Westwood fund manager Helfert calls in Single Best Trade

Data usage worldwide has exploded in recent years.

As an illustration of that trend, the global telecommunications market grew to $3 trillion in 2023 from $2.9 trillion in 2022, according to TechReport.

That’s a compounded annualized growth rate of 6.2%. And that trajectory is likely to continue, with TechReport citing a forecast of $3.8 trillion in 2027, an annualized growth rate of 5.8% from 2023.

Almost two-thirds (about 65%) of the global population uses the internet, so there is plenty of room for growth there.

Adrian Helfert, co-manager, Westwood Income Opportunity Fund

Westwood Holdings Group-TheStreet

Meanwhile, the number of smartphone mobile network subscriptions hit 7 billion globally last year (out of a total population of 8 billion), up 38% from 2018, according to data service Statista.

And it puts the 2027 forecast at $7.8 trillion, representing an 11% gain from 2023.

This massive use of data necessitates hordes of towers and other facilities that transmit the data.

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The three biggest U.S. owners of cellphone towers are American Tower  (AMT) , Crown Castle  (CCI,)  and SBA Communications  (SBAC) .

For more than 15 years, through late 2021, their share prices soared as they built out the nation’s network of cellphone towers.

But since then, the stocks have slumped, with much of the network now built out and interest rates rising. That makes the companies’ heavy debt loads more expensive.

Analysts bullish for tower owners

Still many experts remain bullish on the industry.

“We don’t think there will be any change to how critical these assets are to powering wireless networks,” wrote Morningstar analyst Matthew Dolgin.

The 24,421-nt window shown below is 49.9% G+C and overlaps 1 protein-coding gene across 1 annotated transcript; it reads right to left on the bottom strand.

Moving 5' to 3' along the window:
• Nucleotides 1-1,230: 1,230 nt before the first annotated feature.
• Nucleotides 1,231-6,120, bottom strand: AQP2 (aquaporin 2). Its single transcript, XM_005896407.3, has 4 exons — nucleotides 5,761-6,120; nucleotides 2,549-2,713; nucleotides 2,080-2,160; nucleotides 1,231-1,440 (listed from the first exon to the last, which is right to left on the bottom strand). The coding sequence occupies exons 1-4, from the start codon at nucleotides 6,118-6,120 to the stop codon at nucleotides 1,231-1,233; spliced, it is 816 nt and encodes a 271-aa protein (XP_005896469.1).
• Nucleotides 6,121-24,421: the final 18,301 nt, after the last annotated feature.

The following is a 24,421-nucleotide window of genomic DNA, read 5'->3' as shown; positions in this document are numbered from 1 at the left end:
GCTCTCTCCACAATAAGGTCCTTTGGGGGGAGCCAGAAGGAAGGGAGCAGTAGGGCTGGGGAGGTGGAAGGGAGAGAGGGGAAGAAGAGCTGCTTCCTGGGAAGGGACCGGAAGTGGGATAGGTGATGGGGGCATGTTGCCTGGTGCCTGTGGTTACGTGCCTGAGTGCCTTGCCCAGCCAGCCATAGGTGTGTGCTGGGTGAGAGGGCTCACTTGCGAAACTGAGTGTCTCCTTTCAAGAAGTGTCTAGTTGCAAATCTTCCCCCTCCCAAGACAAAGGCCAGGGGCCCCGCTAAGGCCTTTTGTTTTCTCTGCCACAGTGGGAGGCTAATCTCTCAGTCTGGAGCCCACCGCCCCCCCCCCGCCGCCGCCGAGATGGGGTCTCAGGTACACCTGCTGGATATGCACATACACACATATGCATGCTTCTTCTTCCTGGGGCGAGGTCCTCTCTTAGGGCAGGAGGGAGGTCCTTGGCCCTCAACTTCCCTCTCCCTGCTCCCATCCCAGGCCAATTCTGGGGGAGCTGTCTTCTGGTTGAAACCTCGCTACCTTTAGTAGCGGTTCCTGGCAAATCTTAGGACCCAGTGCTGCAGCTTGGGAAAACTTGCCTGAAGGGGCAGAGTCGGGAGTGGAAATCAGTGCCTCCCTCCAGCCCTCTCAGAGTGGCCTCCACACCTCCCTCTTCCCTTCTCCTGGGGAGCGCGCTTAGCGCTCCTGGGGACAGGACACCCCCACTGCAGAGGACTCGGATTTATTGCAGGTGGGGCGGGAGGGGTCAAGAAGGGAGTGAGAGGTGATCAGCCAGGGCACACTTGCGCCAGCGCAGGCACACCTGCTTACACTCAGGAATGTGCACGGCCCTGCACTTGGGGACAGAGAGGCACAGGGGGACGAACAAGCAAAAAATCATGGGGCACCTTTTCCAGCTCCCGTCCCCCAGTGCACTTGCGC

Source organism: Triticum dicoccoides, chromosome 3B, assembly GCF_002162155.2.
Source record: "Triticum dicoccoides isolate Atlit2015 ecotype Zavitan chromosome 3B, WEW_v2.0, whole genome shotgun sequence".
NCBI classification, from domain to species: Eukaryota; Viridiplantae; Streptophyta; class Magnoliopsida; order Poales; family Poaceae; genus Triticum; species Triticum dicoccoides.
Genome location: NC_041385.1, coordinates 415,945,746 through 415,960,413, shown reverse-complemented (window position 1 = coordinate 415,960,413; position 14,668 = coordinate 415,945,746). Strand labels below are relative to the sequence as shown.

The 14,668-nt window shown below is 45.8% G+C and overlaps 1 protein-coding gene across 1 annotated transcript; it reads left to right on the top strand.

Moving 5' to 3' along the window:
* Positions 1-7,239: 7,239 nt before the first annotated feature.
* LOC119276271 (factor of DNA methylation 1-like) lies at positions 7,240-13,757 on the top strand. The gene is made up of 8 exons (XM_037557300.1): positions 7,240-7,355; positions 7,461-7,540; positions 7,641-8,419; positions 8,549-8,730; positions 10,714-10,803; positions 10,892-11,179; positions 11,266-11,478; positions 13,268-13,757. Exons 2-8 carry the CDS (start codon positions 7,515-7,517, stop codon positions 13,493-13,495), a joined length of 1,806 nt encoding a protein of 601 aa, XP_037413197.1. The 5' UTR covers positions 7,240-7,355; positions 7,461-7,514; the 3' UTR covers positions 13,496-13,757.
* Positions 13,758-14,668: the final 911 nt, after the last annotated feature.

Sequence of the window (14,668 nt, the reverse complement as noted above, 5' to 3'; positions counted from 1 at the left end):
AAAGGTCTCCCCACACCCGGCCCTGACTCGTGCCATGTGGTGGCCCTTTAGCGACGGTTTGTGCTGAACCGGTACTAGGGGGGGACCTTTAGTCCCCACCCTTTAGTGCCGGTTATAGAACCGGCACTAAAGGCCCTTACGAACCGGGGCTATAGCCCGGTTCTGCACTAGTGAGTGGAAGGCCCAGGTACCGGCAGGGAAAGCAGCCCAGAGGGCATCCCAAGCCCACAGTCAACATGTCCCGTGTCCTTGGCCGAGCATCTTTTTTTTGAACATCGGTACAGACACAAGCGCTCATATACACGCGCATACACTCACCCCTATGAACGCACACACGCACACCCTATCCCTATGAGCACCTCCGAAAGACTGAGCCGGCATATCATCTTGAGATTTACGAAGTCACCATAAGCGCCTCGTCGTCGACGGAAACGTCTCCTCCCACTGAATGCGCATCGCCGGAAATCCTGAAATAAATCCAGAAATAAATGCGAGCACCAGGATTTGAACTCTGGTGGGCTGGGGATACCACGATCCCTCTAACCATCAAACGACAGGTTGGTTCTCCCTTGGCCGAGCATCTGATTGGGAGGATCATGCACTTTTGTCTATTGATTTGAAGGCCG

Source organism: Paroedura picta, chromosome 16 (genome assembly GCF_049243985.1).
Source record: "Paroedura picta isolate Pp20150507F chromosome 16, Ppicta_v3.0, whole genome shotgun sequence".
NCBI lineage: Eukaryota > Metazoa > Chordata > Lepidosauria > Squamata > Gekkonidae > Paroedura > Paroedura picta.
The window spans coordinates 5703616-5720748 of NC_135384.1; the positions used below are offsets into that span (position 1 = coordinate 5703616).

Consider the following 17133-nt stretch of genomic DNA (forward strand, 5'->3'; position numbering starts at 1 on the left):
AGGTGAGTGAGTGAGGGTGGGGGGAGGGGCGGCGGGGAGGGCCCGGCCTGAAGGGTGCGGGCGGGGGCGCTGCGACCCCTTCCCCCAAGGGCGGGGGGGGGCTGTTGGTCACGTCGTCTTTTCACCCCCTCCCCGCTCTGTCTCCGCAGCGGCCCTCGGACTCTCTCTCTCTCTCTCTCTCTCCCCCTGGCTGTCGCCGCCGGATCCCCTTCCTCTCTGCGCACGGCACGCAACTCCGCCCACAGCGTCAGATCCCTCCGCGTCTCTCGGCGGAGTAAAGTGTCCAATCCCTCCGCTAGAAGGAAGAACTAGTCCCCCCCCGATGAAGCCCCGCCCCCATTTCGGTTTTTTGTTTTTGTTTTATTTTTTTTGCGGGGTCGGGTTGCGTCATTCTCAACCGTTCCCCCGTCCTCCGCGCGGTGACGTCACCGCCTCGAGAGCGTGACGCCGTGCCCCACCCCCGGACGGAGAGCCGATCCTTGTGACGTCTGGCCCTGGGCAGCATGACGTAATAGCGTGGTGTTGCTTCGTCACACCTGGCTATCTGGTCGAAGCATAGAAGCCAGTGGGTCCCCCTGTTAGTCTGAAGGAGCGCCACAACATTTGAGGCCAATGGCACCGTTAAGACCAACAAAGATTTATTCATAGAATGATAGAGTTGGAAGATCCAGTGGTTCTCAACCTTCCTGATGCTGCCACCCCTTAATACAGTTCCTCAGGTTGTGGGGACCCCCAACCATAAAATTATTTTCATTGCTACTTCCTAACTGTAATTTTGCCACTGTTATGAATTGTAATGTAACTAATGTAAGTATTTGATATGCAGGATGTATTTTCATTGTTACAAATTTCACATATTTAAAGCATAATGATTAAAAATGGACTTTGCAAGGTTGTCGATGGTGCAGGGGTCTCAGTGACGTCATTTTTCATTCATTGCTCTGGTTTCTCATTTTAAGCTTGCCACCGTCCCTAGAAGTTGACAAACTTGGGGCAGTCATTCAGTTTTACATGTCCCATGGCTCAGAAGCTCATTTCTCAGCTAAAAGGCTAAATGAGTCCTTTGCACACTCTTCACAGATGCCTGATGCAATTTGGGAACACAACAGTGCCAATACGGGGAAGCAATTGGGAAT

“Annual escalators provide a minimal level of stable revenue growth,” he said. That’s thanks to carriers like AT&T paying rent to tower owners for antenna placement, he said.

“And towers have significant operating leverage. As data use continues to grow and networks get more stretched, locating equipment on more towers and upgrading equipment are primary solutions for carriers.”

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Adrian Helfert is interested in the business. He’s co-manager of the $513 million Westwood Income Opportunity Fund  (WWIAX) . Westwood had $17.2 billion under management as of March 31.

Helfert, a former marine combat medic (Gulf War I) and avid guitar player, recently discussed his top pick with It’s part of our “Single Best Trade” interview series.

So what is the Single Best Idea?

Crown Castle is a real estate investment trust that owns, operates and leases towers and other infrastructure for wireless communications. The Houston group is the second largest tower operator in the U.S.

What does Helfert like about Crown Castle?

Activist investor Elliot Investment Management took a significant stake in the company to focus and shake up management. That’s a needed exercise.

While the company faces lackluster growth projections and some roll-off of its Sprint business, the valuation reflects significant value for a more focused business.

Crown Castle is undergoing a full operational review. It’s focusing on the growthier segments of its business and reducing costs through workforce and office reductions.

The bear case for Crown Castle has been high capital expenditure requirements for a lower growth fiber business. This has weighed on cash flow and the ability to allocate growth capital to expanding the tower business.

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Some of the company’s already announced cost savings are capital expenditure savings. That benefits free cash flow, too.

Crown Castle is well-positioned to take advantage of increased data routing in a leaner, more cash-productive company.

Its review of the fiber business is likely to conclude with a sale or spinoff. That would result in a revaluation for Crown Castle to a higher pure-play tower multiple. It would also mean a more efficient use of capital for a higher-growth business.

What could go wrong?

Continued elevated interest rates are pressuring the entire REIT sector, And Crown Castle, with significant debt needs, is no different. A decline in interest rates would be a tailwind for this sector and company.

Also, a strategic review pushed by an activist can either unlock value or introduce operational uncertainty.

The author of this story owns shares of American Tower.

Related: Veteran fund manager sees world of pain coming for stocks

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